History is made with severe sentence for illegal slow loris traders in Indonesia.
In a historical ruling, a Panel of Judges at Lubuk Basung District Court in West Sumatra has sentenced two slow loris traders to three and a half years’ imprisonment. Both perpetrators, with initials JE and HN, were also required to pay a fine of one hundred million Rupiah (USD 7260) or spend an additional six months in prison.
The Judge’s sentence was higher than that of the Public Prosecutor who demanded only a three-year sentence for the perpetrators. In his verdict, the Judge said that the defendants were found guilty of a criminal act of "intentionally saving, collecting, pet keeping and trading of live protected wildlife". JE and HN were charged under article 40 paragraph 2, Article 21 Paragraph 2 of Law (Undang-undang) No. 5 of 1990 on Conservation of Natural Resources and Ecosystem.
The two men were arrested on 20-21 September 2017, in Agam District, West Sumatra by the Quick Reaction Forest Police Unit (SPORC) of the Law Enforcement Department of the Ministry of Environment and Forestry Sumatra Region with evidence of nine individual Sumatran slow lorises (Nycticebus coucang) kept in cages. The nine confiscated slow lorises were still wild and had not yet had their teeth cut out, so were subsequently released at Bung Hatta Forest Park, Padang, West Sumatra on 3 October 2017.
We have welcomed the sentence by the Indonesian Court Council. The ruling is the highest sentence on criminal acts for slow loris traders in the past five years in Indonesia.
"History has been made in terms of law enforcement efforts against slow loris traders in Indonesia,” said Tantyo Bangun, Chairperson of IAR Indonesia. “Previously, the perpetrators were only sentenced to 3-12 months in prison, even though some of them were suppliers and collectors arrested with evidence of dozens of slow lorises."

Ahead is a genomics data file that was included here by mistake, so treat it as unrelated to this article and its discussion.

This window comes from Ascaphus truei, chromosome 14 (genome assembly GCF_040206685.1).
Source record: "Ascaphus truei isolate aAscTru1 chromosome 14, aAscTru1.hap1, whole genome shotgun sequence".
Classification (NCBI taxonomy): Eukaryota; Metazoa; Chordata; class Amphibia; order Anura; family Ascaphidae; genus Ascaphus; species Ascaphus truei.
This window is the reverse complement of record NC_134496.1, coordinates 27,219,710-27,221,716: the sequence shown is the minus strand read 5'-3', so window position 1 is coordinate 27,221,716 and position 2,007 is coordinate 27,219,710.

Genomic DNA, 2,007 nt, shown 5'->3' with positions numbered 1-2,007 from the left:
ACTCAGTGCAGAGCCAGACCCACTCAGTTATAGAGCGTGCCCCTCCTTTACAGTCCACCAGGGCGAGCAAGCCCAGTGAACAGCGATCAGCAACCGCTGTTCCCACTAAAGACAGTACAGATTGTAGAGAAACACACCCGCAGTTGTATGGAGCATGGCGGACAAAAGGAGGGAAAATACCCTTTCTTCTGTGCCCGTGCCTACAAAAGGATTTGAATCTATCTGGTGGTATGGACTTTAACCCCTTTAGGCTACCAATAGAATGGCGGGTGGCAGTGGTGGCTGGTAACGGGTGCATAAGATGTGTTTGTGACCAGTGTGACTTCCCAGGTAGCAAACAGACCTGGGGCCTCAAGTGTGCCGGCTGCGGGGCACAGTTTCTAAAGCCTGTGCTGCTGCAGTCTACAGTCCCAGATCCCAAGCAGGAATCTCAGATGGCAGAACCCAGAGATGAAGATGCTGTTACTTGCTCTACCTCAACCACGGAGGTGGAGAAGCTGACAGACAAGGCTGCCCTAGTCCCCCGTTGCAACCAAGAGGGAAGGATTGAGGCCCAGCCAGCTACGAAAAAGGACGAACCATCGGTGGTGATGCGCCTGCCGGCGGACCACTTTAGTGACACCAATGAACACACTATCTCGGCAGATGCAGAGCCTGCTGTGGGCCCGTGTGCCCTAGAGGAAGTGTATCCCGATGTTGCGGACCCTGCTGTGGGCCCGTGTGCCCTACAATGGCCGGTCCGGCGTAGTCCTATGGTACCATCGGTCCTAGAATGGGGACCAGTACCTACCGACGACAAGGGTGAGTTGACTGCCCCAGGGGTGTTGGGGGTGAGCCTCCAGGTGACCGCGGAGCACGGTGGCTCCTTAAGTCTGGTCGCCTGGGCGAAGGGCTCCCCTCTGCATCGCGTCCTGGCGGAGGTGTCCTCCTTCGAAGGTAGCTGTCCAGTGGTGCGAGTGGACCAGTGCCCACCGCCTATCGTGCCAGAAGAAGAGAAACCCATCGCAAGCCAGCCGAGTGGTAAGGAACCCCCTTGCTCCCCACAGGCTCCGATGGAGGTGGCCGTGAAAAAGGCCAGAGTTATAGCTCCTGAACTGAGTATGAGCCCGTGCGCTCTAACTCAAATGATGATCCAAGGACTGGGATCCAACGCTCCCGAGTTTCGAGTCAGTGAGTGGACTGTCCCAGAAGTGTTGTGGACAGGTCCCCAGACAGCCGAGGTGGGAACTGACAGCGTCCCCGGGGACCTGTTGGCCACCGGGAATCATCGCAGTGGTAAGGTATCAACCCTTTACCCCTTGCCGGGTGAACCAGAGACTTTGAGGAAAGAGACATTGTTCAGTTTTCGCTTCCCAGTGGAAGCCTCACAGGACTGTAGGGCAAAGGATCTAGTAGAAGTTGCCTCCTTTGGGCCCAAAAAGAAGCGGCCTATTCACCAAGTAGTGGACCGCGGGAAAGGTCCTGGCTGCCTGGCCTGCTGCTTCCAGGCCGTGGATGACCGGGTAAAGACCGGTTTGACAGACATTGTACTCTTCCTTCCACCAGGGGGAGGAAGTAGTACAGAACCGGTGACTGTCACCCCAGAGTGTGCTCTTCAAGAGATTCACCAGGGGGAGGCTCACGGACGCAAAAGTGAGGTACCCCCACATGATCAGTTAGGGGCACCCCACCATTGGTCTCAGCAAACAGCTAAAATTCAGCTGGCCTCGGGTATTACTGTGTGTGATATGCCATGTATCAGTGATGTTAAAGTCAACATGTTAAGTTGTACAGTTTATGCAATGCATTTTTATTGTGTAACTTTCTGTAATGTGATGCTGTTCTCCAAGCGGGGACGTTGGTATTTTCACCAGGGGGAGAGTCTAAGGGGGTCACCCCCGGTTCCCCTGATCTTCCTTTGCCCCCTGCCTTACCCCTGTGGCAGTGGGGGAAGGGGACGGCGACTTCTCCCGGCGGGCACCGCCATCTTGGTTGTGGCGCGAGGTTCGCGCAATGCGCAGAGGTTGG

Tantyo expressed his appreciation for the Indonesian law enforcement officers of the Law Enforcement Department of the Ministry of Environment and Forestry Sumatra Region, West Sumatra High Court and Lubuk Basung District Court who are making great efforts in handling cases of wildlife crime, particularly slow lorises.
"We are grateful for the collaboration of law enforcement agencies for implementing the mandate of Law No. 5 of 1990 on the Conservation of Natural Resources and Ecosystems, Ministerial Regulation of the Ministry of Environment and Forestry No. 26 of 2017 on the Handling of Evidence of Environmental Crime and Forestry, as well as the Attorney General Circular on Case Handling and Settlement related to wildlife crime, so that confiscated wildlife can be returned to its natural habitat as swiftly as possible," said Tantyo.
Furthermore, Tantyo also welcomed the decision of law enforcement officers who have now classified criminal acts against wildlife as ‘extraordinary crime’. This indicates that there has been a significant increase in the number of cases of wildlife crime.
He added, "In addition, with the implementation of Reporting of Criminal Litigation Plan on Criminal Acts of Natural Resources Cross Country by the High Prosecutor of West Sumatra to the Attorney General, efforts in handling cases of crimes against wildlife will be maximal."
Karmele L Sanchez, our Programme Director in Indonesia, hoped the heavy sentence handed down to the loris traders would send a message that wildlife crimes are serious and can be met with the maximum penalty.
According to Karmele, the verdict demonstrates the importance of the effect of severe penalties as a deterrent to wildlife crime. "We also hope that in future this will become an example and be applied in other regions where criminal cases against protected wildlife are being handled," she said.
She added: “In addition, information in the media about the confiscation, law enforcement, process and verdicts of the judiciary, helps to increases public awareness about the protection and conservation of protected animals in Indonesia."